When children are small, we catch them when they fall. In our case, my daughter Jessie fell. She fell a lot. She had bruises up and down her shins and everywhere else that made contact with the ground. We caught her when we could. As she got older, rushing to scoop her up seemed to create more drama, so we learned to take her lead. She learned how to pick herself up and keep moving (this does not mean that I ignored her, I just didn’t rush to her in a panic).
When Jess wasn’t meeting her milestones, it made me feel awkward. People would ask her a question and in the weighted silence, I would answer for her. It saddens me to admit that this was not the only way I helped her. At some point, I crossed over and became a helicopter parent. I was afraid of all the questions family and strangers asked. I didn’t have answers and I wasn’t prepared for this challenge, but who is? As if this wasn’t hard enough, most of my friends were having children that just seemed to fly from the get-go. It’s devastating to see your child being left behind and you watch the divide increase.
Did you know that there is something worse than being a helicopter parent? It is being an enabling parent. Not only did I make it to this level, but I should have been given an award! Enabling is where you do so much for your child that they stop doing for themselves. Most kids just slack off when this happens. All Jess had to do was smile sweetly, make a gesture and someone would help her. As the old sales adage goes “he who talks first, loses”. Jess knew how to play the waiting game, she had the advantage because she didn’t talk.
By the time Jess was three, she’d be standing up one moment then down the next. Her falling wasn’t from miscalculating how to get from the couch to the table, there was something else at play. We soon learned that she was having drop seizures. It was during this time that I transitioned from being a secure mom to helicopter mom, to an enabling Mom.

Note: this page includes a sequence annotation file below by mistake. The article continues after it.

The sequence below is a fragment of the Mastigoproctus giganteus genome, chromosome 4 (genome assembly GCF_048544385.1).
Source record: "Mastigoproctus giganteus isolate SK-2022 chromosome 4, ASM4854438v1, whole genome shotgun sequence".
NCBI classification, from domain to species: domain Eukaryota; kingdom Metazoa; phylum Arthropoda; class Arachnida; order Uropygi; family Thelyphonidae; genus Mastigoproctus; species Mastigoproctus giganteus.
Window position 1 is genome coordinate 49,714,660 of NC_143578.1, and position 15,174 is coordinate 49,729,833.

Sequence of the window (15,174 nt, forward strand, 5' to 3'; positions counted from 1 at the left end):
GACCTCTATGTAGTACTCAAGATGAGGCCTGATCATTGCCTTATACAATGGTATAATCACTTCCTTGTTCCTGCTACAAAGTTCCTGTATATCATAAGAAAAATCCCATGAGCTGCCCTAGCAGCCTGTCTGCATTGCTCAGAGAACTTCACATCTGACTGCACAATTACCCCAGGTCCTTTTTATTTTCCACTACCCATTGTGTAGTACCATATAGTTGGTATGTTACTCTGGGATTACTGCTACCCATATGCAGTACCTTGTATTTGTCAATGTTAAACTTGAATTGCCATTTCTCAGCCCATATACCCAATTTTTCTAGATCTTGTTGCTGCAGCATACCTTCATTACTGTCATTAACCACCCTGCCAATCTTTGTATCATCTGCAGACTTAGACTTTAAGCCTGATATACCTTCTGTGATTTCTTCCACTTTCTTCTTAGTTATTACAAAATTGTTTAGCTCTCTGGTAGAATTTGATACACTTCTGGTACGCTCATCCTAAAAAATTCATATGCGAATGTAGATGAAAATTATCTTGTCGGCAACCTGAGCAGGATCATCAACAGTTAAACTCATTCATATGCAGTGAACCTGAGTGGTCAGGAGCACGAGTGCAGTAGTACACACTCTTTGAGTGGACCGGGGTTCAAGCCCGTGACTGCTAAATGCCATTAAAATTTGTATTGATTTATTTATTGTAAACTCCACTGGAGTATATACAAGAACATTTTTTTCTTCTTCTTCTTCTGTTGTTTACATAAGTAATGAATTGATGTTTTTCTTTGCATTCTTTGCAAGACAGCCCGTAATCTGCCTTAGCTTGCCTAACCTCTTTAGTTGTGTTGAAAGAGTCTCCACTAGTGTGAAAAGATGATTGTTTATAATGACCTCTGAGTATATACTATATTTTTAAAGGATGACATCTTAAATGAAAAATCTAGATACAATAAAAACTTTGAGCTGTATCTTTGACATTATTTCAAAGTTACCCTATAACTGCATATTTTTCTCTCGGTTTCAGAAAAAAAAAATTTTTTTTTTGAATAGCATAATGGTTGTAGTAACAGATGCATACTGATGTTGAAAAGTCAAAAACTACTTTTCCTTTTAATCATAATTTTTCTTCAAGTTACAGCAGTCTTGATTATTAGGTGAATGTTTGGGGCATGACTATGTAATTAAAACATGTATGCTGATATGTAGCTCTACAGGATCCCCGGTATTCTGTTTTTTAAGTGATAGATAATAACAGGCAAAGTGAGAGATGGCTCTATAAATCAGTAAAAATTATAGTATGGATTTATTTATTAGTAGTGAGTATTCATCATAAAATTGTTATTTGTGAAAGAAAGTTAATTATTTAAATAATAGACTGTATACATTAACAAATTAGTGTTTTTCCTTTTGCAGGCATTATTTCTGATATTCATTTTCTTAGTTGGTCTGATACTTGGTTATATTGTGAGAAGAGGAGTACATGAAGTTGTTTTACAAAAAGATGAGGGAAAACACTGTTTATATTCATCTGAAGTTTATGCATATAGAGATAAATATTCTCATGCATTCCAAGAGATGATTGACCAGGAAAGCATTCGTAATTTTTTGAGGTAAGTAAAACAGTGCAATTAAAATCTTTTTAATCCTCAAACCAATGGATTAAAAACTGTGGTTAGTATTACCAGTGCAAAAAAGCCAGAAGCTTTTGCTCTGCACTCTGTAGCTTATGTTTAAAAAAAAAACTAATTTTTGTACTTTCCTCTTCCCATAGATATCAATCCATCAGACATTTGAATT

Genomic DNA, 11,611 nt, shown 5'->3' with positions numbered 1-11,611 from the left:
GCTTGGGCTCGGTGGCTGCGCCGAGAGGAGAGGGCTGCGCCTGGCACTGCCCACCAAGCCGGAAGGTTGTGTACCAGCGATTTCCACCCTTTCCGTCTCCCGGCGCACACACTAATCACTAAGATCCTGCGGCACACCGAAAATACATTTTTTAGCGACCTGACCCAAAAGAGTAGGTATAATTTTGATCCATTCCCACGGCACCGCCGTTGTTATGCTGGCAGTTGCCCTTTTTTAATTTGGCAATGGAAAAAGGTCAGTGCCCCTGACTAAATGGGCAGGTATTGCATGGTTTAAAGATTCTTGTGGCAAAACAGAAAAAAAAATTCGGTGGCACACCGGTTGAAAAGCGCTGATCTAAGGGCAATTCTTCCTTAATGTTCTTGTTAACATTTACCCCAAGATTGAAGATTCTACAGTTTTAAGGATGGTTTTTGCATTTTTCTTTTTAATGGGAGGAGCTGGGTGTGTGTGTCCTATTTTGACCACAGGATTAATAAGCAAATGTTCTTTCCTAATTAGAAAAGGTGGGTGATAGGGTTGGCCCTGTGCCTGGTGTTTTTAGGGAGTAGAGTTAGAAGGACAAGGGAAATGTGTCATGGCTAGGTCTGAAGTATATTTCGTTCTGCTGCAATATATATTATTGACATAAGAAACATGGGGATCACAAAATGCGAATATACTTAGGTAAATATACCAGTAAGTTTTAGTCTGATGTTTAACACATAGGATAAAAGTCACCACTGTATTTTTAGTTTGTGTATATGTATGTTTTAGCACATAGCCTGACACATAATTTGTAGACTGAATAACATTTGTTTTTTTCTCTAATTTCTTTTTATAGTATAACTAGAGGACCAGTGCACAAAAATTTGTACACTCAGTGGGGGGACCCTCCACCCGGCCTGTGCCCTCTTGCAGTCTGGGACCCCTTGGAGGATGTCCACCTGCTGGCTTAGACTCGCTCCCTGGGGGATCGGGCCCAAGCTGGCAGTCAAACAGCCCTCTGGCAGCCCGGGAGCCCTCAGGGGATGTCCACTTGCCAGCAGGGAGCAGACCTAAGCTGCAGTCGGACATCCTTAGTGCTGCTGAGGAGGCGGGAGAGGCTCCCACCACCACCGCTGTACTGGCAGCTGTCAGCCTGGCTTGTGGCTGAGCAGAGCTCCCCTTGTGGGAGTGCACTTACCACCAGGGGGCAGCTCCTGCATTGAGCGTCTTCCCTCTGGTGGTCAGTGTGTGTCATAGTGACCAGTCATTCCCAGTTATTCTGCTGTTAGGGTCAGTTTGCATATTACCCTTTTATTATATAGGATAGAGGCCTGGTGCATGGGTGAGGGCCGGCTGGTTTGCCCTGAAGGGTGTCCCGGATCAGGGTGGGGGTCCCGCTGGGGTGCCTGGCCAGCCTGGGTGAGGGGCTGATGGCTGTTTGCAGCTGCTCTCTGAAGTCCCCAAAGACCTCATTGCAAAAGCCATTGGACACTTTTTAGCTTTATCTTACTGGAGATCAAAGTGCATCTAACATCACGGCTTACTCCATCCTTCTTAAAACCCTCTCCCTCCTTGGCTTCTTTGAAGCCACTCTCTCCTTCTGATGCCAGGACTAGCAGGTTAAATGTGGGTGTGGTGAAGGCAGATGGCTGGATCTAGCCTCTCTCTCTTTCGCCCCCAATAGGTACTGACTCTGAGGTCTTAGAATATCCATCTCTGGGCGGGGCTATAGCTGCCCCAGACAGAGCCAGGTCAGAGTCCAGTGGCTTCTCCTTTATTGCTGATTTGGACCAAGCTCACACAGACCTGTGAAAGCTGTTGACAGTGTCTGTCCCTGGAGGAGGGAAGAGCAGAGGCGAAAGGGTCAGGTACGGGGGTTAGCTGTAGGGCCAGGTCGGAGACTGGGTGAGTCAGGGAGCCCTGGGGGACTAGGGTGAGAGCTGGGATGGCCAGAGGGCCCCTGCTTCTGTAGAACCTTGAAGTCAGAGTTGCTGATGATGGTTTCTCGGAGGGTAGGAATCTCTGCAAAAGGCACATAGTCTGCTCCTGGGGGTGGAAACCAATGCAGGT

I’m not sure if the seizures were the main cause for her slow development, or was it due to my enabling, or a combination of both. It was hard to watch her struggle with simple things. The anti-convulsive meds made her dull. Instead of waiting for her to complete a task, I would jump in because time never was on our side.
We didn’t see her personality emerge till we found a neurologist who listened. To help me understand her seizures, he said, “imagine trying to read a book and someone turns the lights on and off. Eventually, you are going to lose your place.” After a 3-day EEG, the meds were changed and then tweaked. Jess made progress, but it seemed barely visible. This holding pattern lasted for about ten years.
As the seizures lessened, we continued with our routine. This was a huge mistake. We were so well trained as to what to do, we didn’t allow Jess room to help herself. We were all stuck. It took someone from the outside to counsel our family and retrain us. We needed a behavioral consultant to undo the damage we had done. For some reason, we stepped in so Jess wouldn’t fail, not realizing that we were setting her up to fail, all because we didn’t know when to stop catching her.